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  • Writer's pictureChris Farmer


Updated: Mar 4, 2019

It’s your story.

Your brand is a story. If it is a good one, it is a story that people remember and tell later to their friends after work over beers or bring up around the table at a family meal. It will be a story that inspires great work, that fires the blast furnaces, and one that kick-starts a revolution.

It's your story! Your brand is a story.

But what if your brand is an industrial solvent?

This is the old chestnut that those of us charged with creating content on a daily basis get hit with every morning at 7:56 am and close our laptops on at 3:06 of the next morning. Anyone can write a noble story about a noble cause or a breakthrough work of genius that will fundamentally affect the way we see ourselves in the universe. Stories like those write themselves (well, almost). The adjectives flow; all the verbs are active and bold. We feel the urge to Use Capital Letters everywhere – but we restrain ourselves.

A brilliant and inspirational brand is one that rallies the weary and marshals legions of wordsmiths.

The reality is, however, that these brands are few and far between. On a typical day, a copywriter may dash out paragraphs about a new kind of paperclip, a tax claim service provider, or a new kind of cat food that Your Cat Will Just Love. So how can we wax eloquent about products we may barely even know or services we may only remotely understand? What is the magic formula for gripping and emotion-filled content that will get the world excited about epoxy glue?

Learning the Ropes

If we have to write about ropes, then we should first learn about them. A piece of copy that tells you how many fibers make up your rope and their composition (nylon, high modulus polyethylene, and aramid) will have most of the world sleeping well ahead of their bedtimes.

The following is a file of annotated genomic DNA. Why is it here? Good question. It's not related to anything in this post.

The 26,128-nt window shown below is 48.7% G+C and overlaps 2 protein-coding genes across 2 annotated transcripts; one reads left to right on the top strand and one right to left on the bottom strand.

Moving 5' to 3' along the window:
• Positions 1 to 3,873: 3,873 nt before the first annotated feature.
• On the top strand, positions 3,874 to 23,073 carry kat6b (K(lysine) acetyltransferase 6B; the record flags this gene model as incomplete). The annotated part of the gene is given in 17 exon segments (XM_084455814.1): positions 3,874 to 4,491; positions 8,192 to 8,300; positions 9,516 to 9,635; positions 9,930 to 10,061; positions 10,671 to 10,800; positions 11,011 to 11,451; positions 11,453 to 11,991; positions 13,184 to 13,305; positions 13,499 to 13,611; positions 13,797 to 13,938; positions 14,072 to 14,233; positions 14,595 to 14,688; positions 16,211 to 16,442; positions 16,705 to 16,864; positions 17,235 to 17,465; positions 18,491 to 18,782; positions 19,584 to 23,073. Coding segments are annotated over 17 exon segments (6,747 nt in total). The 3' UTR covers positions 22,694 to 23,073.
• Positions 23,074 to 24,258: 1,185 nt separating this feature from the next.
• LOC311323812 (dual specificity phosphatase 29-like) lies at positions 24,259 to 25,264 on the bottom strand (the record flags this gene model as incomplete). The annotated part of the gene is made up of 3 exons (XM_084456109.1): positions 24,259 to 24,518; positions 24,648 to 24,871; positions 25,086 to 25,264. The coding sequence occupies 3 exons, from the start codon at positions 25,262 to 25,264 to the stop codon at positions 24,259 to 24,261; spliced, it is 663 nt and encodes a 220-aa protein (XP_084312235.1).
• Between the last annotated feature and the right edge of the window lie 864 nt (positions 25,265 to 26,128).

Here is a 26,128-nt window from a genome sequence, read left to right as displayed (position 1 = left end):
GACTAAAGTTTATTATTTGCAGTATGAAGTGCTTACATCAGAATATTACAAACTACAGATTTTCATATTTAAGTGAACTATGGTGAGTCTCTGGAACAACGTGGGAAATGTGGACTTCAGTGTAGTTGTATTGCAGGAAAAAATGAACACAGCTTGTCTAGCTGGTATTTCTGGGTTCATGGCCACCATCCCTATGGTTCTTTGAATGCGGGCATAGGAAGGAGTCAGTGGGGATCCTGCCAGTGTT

The stories are not in the products themselves. Brand stories surround them, encapsulate them, and wrap them in a context to which everyone may relate. When we set about learning about Roger’s Red Rope, we will want to learn about Roger – what happened to him when he was six years old and his best friend fell down the old well out back? How did he manage to get him out? When did he begin to dream of a better and more reliable way to help the ones he loved?

We will also want to learn about Buck (the friend in the well), who later went on to become a world-champion rock climber, thinking of his pal Roger every time he planted a piton.

We will look at all the applications that involve rope and how Roger’s Red Rope can be folded into the telling of those stories.

In the case of Roger and the well, Buck and the mountain, and any number of others, the essential part of the story is the emotional drive behind it. Specialists and nerdy enthusiasts will be impressed by the low aramid content in RRR, but otherwise people care about people. It’s that simple.

Five Story Questions

Behind every brand, no matter how commonplace or banal it may seem, there lies a great story waiting to be told. If it is your brand, how do you bring these stories out?

1. Ask yourself: why your brand is important?